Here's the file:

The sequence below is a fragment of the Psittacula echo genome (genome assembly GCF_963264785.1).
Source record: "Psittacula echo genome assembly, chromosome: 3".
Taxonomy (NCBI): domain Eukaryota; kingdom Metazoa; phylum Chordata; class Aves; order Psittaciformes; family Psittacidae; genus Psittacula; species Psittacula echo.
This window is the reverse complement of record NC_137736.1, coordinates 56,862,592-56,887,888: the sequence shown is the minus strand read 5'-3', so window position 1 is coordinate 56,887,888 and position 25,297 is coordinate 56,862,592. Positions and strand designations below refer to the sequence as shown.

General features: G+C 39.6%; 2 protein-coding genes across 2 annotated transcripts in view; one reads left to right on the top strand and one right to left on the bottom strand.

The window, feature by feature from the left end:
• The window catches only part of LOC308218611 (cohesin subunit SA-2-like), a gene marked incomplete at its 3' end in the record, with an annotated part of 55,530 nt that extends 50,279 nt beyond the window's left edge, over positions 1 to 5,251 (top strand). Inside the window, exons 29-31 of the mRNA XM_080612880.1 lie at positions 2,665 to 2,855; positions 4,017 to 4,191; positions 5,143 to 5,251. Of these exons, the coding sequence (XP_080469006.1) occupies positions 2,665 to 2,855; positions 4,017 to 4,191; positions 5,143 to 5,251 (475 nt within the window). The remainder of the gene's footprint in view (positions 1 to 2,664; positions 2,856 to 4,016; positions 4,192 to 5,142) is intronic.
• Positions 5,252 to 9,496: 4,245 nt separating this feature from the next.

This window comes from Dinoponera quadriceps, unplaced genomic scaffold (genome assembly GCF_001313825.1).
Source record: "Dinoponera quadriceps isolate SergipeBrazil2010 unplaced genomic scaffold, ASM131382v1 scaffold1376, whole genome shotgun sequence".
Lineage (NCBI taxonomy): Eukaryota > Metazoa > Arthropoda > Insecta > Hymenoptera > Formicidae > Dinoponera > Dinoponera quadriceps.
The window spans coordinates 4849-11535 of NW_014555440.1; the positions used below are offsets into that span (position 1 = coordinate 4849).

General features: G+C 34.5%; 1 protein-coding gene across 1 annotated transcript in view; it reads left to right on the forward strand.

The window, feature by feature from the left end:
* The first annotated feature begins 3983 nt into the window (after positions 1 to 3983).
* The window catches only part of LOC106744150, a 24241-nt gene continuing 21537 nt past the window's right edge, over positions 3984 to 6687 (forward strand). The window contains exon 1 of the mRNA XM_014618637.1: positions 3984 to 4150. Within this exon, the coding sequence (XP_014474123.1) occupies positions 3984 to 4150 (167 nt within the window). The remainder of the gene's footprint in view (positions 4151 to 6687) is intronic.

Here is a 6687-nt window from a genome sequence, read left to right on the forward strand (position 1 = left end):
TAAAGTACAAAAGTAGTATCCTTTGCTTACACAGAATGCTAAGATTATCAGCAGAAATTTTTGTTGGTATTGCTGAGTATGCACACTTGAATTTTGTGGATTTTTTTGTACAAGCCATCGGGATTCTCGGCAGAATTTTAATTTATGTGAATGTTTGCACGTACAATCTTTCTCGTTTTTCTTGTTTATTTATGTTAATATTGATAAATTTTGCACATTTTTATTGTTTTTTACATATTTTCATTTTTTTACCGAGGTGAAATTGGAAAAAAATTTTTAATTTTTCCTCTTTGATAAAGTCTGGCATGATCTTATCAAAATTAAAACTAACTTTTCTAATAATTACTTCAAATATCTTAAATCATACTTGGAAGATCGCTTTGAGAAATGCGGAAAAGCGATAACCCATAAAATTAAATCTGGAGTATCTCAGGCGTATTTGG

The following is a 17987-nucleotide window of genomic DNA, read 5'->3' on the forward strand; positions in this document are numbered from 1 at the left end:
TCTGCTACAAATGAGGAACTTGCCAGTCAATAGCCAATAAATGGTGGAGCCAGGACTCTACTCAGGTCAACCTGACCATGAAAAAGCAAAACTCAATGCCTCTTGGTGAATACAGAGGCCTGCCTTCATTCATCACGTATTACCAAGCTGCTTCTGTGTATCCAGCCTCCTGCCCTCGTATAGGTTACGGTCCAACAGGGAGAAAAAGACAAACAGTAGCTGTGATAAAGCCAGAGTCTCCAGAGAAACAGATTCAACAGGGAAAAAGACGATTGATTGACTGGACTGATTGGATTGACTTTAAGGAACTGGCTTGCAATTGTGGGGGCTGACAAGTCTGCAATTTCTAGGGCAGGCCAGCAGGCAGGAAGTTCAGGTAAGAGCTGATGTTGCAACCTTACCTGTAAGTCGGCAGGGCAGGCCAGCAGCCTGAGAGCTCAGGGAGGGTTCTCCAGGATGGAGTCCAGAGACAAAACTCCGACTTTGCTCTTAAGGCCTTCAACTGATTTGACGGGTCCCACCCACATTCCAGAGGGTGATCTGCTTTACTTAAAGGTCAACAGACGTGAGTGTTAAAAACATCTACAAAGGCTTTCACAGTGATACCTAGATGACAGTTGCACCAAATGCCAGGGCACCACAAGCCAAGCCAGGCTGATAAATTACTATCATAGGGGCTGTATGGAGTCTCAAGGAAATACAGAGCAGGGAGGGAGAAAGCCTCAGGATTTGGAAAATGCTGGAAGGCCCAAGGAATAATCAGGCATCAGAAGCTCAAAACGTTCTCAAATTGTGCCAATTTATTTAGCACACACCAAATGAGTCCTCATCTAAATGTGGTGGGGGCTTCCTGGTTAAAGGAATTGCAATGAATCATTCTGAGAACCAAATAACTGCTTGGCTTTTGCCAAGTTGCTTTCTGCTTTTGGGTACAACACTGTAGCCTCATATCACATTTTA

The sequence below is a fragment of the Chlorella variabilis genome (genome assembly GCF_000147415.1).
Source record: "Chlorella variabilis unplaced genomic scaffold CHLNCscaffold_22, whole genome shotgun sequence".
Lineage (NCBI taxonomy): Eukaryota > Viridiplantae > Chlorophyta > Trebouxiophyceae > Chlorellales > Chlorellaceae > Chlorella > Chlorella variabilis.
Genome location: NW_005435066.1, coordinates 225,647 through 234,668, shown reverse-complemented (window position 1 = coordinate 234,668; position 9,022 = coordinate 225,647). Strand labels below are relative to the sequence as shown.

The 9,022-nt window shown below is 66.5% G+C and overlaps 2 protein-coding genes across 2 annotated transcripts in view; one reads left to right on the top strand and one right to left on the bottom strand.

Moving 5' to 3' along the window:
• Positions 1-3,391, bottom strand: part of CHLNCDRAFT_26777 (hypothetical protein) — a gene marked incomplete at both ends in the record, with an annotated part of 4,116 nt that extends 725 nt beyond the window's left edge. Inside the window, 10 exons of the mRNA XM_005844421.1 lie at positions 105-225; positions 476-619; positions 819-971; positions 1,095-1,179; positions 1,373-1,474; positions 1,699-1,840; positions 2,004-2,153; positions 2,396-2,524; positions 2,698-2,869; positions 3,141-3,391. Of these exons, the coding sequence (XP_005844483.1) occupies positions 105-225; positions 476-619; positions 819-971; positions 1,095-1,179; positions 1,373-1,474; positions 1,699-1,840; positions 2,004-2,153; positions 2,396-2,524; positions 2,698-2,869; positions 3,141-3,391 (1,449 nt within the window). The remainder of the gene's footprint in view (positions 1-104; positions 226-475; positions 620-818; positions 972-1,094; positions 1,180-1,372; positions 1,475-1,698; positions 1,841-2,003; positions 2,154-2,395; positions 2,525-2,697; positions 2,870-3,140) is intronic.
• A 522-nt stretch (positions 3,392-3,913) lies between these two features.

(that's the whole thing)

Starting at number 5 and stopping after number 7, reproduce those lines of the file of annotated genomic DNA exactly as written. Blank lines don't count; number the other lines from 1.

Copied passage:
General features: G+C 39.6%; 2 protein-coding genes across 2 annotated transcripts in view; one reads left to right on the top strand and one right to left on the bottom strand.

The window, feature by feature from the left end:
• The window catches only part of LOC308218611 (cohesin subunit SA-2-like), a gene marked incomplete at its 3' end in the record, with an annotated part of 55,530 nt that extends 50,279 nt beyond the window's left edge, over positions 1 to 5,251 (top strand). Inside the window, exons 29-31 of the mRNA XM_080612880.1 lie at positions 2,665 to 2,855; positions 4,017 to 4,191; positions 5,143 to 5,251. Of these exons, the coding sequence (XP_080469006.1) occupies positions 2,665 to 2,855; positions 4,017 to 4,191; positions 5,143 to 5,251 (475 nt within the window). The remainder of the gene's footprint in view (positions 1 to 2,664; positions 2,856 to 4,016; positions 4,192 to 5,142) is intronic.